Jon Kuderer, presented another personal story that highlighted the importance of newborn screening. Jon was able to receive a bone marrow transplant to halt the progression of his ALD after his older brother was diagnosed at later stage of the disease. You can read more about his story here.
Alex, the Leukodystrophy Charity
One of our other partner organizations, Alex, the Leukodystrophy Charity (formerly ALD Life), flew in from the UK to present. Their organization underwent a name change to include families impacted by other types of leukodystrophies besides ALD, who could use support and who could relate to the experiences of their ALD families. Alex, TLC brings families together by similar symptoms, if not conditions, so that they can feel less alone and share advice with one another.
A Neurologist’s Perspective
Neurologist Deborah Renaud from the Mayo Clinic presented an overview of leukodystropy and discussed the different types of myelination issues that can occur, and the varying neurological impact. For example, people with a leukodystrophy may experience peripheral neuropathy, seizures, hearing and vision loss, swallowing problems, and bowel and bladder dysfunction.
She also broached the different types of muscle tone abnormalities: people living with leukodystrophies may present a variety. Many experience low muscle tone in their core, but spasticity in their limbs.
Dr. Renaud advocated for remediations like speech therapy, “We want them to learn the maximum amount of things that they can.”
She gave the audience another piece of advice– advice which is especially important in the midst of summer: Patients with leukodystrophy or any type of dysfunction of the autonomic nervous system may have trouble with body temperature regulation. She suggests asking a physician to prescribe cooling vest to use on hot days. She stated that many insurance companies will cover one as a durable medical device if it’s prescribed for heat intolerance.
The Power of Storytelling and Understanding ALD
Dr. Korson’s presentation emphasized his hopes to spread awareness of leukodystrophy and other rare conditions by sparking interest in medical students through patient stories, rather than just data and diagrams.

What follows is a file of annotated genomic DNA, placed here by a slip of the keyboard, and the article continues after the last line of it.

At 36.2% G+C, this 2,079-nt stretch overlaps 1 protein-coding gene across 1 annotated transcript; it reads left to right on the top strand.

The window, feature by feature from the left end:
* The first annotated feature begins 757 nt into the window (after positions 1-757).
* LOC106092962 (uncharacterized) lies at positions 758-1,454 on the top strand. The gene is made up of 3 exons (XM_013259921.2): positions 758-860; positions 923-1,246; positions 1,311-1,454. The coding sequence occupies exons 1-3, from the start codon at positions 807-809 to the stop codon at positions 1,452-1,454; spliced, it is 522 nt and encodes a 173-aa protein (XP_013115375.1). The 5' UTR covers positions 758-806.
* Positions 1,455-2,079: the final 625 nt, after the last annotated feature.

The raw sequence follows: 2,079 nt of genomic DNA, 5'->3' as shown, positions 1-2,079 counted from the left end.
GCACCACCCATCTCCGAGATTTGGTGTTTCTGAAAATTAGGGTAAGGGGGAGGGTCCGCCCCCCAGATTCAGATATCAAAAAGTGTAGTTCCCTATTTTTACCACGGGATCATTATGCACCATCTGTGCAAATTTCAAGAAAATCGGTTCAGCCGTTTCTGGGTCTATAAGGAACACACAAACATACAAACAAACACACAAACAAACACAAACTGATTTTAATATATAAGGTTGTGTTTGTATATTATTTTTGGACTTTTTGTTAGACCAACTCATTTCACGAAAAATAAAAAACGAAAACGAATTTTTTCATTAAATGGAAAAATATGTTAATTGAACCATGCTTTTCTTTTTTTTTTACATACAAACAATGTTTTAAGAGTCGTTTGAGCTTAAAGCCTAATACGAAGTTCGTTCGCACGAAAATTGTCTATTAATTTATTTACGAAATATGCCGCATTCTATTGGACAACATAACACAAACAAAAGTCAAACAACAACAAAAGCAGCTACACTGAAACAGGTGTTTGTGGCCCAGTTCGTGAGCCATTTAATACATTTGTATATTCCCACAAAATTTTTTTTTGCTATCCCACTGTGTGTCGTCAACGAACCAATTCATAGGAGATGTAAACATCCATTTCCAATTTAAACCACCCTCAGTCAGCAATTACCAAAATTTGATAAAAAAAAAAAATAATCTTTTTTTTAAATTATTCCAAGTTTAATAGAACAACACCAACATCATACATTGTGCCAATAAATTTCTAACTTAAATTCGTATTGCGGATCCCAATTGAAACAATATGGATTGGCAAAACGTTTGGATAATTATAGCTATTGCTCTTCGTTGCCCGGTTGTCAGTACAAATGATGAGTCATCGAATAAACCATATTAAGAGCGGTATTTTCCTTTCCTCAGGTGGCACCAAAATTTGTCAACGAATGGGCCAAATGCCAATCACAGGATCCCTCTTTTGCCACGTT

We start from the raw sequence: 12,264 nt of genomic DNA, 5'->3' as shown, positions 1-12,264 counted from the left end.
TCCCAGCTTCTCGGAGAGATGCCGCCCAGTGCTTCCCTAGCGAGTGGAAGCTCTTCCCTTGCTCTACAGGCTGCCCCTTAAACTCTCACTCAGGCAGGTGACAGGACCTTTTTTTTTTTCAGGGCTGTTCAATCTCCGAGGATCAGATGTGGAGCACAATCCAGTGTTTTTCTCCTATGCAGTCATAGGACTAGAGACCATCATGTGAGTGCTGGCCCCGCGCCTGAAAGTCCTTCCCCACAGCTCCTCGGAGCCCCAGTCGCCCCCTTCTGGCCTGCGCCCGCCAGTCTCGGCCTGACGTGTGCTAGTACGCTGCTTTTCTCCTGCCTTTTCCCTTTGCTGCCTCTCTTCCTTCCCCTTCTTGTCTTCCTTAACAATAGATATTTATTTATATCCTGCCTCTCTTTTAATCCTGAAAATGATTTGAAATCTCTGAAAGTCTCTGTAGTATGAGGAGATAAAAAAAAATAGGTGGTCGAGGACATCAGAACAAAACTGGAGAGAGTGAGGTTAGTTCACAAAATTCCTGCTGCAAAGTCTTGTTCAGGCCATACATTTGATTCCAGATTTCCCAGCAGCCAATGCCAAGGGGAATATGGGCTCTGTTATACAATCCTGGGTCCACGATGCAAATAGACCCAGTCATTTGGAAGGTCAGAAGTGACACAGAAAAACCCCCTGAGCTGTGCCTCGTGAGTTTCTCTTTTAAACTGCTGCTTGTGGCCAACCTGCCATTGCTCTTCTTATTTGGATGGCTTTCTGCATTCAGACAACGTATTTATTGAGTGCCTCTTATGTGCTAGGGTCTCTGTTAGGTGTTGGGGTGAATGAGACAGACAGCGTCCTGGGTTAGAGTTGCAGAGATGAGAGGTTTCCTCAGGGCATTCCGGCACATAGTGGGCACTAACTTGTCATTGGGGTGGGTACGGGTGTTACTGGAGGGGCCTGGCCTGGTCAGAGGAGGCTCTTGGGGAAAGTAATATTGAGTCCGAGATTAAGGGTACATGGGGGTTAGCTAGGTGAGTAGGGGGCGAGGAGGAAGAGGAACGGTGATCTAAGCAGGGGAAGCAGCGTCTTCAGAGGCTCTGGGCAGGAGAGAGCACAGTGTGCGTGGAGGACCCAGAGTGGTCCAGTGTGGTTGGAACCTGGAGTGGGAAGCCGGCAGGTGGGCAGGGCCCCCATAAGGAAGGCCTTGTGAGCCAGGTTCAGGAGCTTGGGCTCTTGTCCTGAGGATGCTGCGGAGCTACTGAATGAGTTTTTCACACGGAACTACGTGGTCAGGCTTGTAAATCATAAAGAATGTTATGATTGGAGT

“I tell facts, but your ability to tell a story is very powerful.”-Dr. Korson
Dr. Korson aims to create a national patient-teacher registry for metabolic diseases so that those beginning their careers in healthcare can be inspired by the experiences of actual patients that they wouldn’t otherwise have the opportunity to hear.
Dr. Watkins gave a presentation on biochemical cycles in the body, and specifically how they’re impacted by ALD.
Occupational Therapy for Leukodystrophy Patients
Stacy Cusack led a breakout session on occupational therapy for those with leukodystrophies, describing the ways an occupational therapist can help facilitate independence in day to day activities and improve overall well being. An OT will first evaluate an individual and then move forward in finding what type of therapies and adaptive equipment would best fit that person’s unique needs.
An occupational therapist can perform a range of motion and muscle tone assessment. For children with leukodystrophy, there can be quite a spectrum. Poor tone in the trunk can make it difficult for them to keep their heads stable and an OT can recommend a Hensinger collar or head pod to help. Your OT can also help your child find a dynamic truncal orthosis that works best for them. An OT can help with finding the right type of positioning chairs, gait trainers, and splints and braces for maintaining range of motion or strengthening extremities. OTs can work with their patients to help them learn to utilize eye gaze machines and to make the most out of various adaptive gear.
In short, the 2019 ULF conference not only provided attendees with basic scientific information, updates in various advocacy efforts and advancements in research, and leukodystrophy specific breakout sessions, but also facilitated an invaluable sense of support, community, and solidarity. Families were able to chat directly with specialists, and discuss with one another what they’ve found helpful in their own homes, appointments, and travel ventures. Veteran attendees warmly welcomed new families and representatives from other non-profits collaborated and supported one another as well.
The 2020 conference promises to be another educational and worthwhile event.